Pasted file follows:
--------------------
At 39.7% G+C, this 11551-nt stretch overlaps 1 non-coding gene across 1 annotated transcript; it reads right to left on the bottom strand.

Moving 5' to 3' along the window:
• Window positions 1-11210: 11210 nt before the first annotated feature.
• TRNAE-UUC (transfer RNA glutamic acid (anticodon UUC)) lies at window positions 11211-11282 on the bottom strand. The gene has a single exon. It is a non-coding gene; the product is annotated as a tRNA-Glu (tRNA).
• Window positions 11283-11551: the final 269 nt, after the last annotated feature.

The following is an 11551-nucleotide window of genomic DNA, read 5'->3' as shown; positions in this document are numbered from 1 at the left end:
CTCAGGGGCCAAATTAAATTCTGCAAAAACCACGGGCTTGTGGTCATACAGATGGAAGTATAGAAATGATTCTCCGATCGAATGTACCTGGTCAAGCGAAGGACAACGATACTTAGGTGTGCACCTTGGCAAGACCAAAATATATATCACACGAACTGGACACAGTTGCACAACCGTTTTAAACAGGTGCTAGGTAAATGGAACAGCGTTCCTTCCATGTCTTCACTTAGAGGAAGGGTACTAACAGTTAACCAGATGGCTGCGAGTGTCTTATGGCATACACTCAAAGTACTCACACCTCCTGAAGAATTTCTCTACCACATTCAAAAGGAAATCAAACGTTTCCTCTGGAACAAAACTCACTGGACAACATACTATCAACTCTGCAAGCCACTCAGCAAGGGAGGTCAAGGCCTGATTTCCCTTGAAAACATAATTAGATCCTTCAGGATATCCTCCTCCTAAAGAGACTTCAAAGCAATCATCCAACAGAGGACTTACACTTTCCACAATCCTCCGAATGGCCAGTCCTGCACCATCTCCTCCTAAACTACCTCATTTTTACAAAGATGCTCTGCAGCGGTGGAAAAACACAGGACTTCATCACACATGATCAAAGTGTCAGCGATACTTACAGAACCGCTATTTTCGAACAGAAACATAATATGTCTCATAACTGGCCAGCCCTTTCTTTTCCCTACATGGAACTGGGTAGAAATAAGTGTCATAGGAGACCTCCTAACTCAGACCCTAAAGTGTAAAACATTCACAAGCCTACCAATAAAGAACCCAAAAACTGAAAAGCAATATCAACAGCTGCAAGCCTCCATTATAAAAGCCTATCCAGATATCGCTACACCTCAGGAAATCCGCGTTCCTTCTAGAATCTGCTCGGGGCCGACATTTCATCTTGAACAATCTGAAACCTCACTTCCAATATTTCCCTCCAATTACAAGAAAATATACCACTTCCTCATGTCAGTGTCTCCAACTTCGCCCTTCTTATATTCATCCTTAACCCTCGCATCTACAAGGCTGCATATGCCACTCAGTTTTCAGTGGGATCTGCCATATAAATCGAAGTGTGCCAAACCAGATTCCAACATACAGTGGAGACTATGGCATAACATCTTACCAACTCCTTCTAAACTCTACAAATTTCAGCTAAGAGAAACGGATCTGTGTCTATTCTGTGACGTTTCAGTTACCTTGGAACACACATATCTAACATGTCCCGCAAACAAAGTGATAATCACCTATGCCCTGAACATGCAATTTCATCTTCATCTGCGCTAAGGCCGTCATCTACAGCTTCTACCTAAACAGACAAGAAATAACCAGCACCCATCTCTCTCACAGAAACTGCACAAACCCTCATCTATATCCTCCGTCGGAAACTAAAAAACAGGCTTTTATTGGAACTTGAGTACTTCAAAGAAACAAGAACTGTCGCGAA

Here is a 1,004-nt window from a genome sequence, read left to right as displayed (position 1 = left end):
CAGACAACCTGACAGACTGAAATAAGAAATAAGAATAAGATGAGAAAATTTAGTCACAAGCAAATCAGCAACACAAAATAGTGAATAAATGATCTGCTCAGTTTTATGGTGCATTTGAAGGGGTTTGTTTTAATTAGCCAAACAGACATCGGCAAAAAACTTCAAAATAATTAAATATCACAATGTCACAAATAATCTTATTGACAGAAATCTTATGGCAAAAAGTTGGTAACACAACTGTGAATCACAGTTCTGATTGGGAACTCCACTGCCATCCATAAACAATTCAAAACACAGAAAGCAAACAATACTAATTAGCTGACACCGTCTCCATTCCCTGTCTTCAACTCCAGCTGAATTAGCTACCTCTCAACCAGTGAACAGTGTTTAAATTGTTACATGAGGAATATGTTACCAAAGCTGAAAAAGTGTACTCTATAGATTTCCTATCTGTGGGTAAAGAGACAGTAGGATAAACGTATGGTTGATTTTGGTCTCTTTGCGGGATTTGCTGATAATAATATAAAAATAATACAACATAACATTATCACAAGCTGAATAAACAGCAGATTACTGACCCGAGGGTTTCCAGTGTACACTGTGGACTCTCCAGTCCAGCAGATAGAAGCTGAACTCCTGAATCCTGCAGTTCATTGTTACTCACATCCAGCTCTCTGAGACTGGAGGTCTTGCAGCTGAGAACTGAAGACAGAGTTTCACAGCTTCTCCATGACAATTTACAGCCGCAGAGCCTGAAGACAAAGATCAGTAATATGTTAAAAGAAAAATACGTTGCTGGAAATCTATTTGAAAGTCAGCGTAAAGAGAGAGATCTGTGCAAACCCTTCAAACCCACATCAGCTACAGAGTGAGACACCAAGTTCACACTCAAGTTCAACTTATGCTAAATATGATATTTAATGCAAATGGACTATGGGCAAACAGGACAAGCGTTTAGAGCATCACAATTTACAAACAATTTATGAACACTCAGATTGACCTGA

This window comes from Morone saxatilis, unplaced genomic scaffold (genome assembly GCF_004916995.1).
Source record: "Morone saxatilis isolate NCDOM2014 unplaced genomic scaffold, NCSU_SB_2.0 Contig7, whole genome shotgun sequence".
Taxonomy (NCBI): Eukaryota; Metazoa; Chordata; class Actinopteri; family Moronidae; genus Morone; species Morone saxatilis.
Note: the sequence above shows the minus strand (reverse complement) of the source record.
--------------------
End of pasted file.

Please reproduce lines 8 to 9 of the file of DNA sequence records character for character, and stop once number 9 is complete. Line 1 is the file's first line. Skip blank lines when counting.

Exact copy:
Here is a 1,004-nt window from a genome sequence, read left to right as displayed (position 1 = left end):
CAGACAACCTGACAGACTGAAATAAGAAATAAGAATAAGATGAGAAAATTTAGTCACAAGCAAATCAGCAACACAAAATAGTGAATAAATGATCTGCTCAGTTTTATGGTGCATTTGAAGGGGTTTGTTTTAATTAGCCAAACAGACATCGGCAAAAAACTTCAAAATAATTAAATATCACAATGTCACAAATAATCTTATTGACAGAAATCTTATGGCAAAAAGTTGGTAACACAACTGTGAATCACAGTTCTGATTGGGAACTCCACTGCCATCCATAAACAATTCAAAACACAGAAAGCAAACAATACTAATTAGCTGACACCGTCTCCATTCCCTGTCTTCAACTCCAGCTGAATTAGCTACCTCTCAACCAGTGAACAGTGTTTAAATTGTTACATGAGGAATATGTTACCAAAGCTGAAAAAGTGTACTCTATAGATTTCCTATCTGTGGGTAAAGAGACAGTAGGATAAACGTATGGTTGATTTTGGTCTCTTTGCGGGATTTGCTGATAATAATATAAAAATAATACAACATAACATTATCACAAGCTGAATAAACAGCAGATTACTGACCCGAGGGTTTCCAGTGTACACTGTGGACTCTCCAGTCCAGCAGATAGAAGCTGAACTCCTGAATCCTGCAGTTCATTGTTACTCACATCCAGCTCTCTGAGACTGGAGGTCTTGCAGCTGAGAACTGAAGACAGAGTTTCACAGCTTCTCCATGACAATTTACAGCCGCAGAGCCTGAAGACAAAGATCAGTAATATGTTAAAAGAAAAATACGTTGCTGGAAATCTATTTGAAAGTCAGCGTAAAGAGAGAGATCTGTGCAAACCCTTCAAACCCACATCAGCTACAGAGTGAGACACCAAGTTCACACTCAAGTTCAACTTATGCTAAATATGATATTTAATGCAAATGGACTATGGGCAAACAGGACAAGCGTTTAGAGCATCACAATTTACAAACAATTTATGAACACTCAGATTGACCTGA